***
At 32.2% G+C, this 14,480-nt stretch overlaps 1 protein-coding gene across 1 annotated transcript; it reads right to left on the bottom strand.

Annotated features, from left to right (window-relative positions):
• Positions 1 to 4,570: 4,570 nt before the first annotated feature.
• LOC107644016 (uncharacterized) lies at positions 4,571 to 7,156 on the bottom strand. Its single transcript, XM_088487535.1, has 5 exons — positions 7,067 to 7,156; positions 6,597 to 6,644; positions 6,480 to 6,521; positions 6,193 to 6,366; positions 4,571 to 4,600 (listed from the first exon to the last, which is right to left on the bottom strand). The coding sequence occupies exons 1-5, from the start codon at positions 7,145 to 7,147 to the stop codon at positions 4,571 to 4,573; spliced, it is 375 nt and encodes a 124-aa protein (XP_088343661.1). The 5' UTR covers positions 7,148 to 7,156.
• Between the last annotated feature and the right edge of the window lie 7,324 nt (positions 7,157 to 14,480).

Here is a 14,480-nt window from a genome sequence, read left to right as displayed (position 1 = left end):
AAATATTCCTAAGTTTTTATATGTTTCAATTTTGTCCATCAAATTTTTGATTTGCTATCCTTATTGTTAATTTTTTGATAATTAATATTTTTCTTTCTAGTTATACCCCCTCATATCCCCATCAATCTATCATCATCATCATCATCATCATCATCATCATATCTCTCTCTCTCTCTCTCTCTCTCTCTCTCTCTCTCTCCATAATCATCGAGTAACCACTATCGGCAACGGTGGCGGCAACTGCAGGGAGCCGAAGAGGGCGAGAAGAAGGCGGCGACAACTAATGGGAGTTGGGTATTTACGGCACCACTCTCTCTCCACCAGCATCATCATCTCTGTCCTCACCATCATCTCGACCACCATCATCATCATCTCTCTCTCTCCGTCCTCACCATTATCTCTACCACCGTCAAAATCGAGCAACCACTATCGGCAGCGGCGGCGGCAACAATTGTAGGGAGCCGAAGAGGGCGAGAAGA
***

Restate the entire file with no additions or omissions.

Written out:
At 32.2% G+C, this 14,480-nt stretch overlaps 1 protein-coding gene across 1 annotated transcript; it reads right to left on the bottom strand.

Annotated features, from left to right (window-relative positions):
• Positions 1 to 4,570: 4,570 nt before the first annotated feature.
• LOC107644016 (uncharacterized) lies at positions 4,571 to 7,156 on the bottom strand. Its single transcript, XM_088487535.1, has 5 exons — positions 7,067 to 7,156; positions 6,597 to 6,644; positions 6,480 to 6,521; positions 6,193 to 6,366; positions 4,571 to 4,600 (listed from the first exon to the last, which is right to left on the bottom strand). The coding sequence occupies exons 1-5, from the start codon at positions 7,145 to 7,147 to the stop codon at positions 4,571 to 4,573; spliced, it is 375 nt and encodes a 124-aa protein (XP_088343661.1). The 5' UTR covers positions 7,148 to 7,156.
• Between the last annotated feature and the right edge of the window lie 7,324 nt (positions 7,157 to 14,480).

Here is a 14,480-nt window from a genome sequence, read left to right as displayed (position 1 = left end):
AAATATTCCTAAGTTTTTATATGTTTCAATTTTGTCCATCAAATTTTTGATTTGCTATCCTTATTGTTAATTTTTTGATAATTAATATTTTTCTTTCTAGTTATACCCCCTCATATCCCCATCAATCTATCATCATCATCATCATCATCATCATCATCATATCTCTCTCTCTCTCTCTCTCTCTCTCTCTCTCTCTCTCCATAATCATCGAGTAACCACTATCGGCAACGGTGGCGGCAACTGCAGGGAGCCGAAGAGGGCGAGAAGAAGGCGGCGACAACTAATGGGAGTTGGGTATTTACGGCACCACTCTCTCTCCACCAGCATCATCATCTCTGTCCTCACCATCATCTCGACCACCATCATCATCATCTCTCTCTCTCCGTCCTCACCATTATCTCTACCACCGTCAAAATCGAGCAACCACTATCGGCAGCGGCGGCGGCAACAATTGTAGGGAGCCGAAGAGGGCGAGAAGA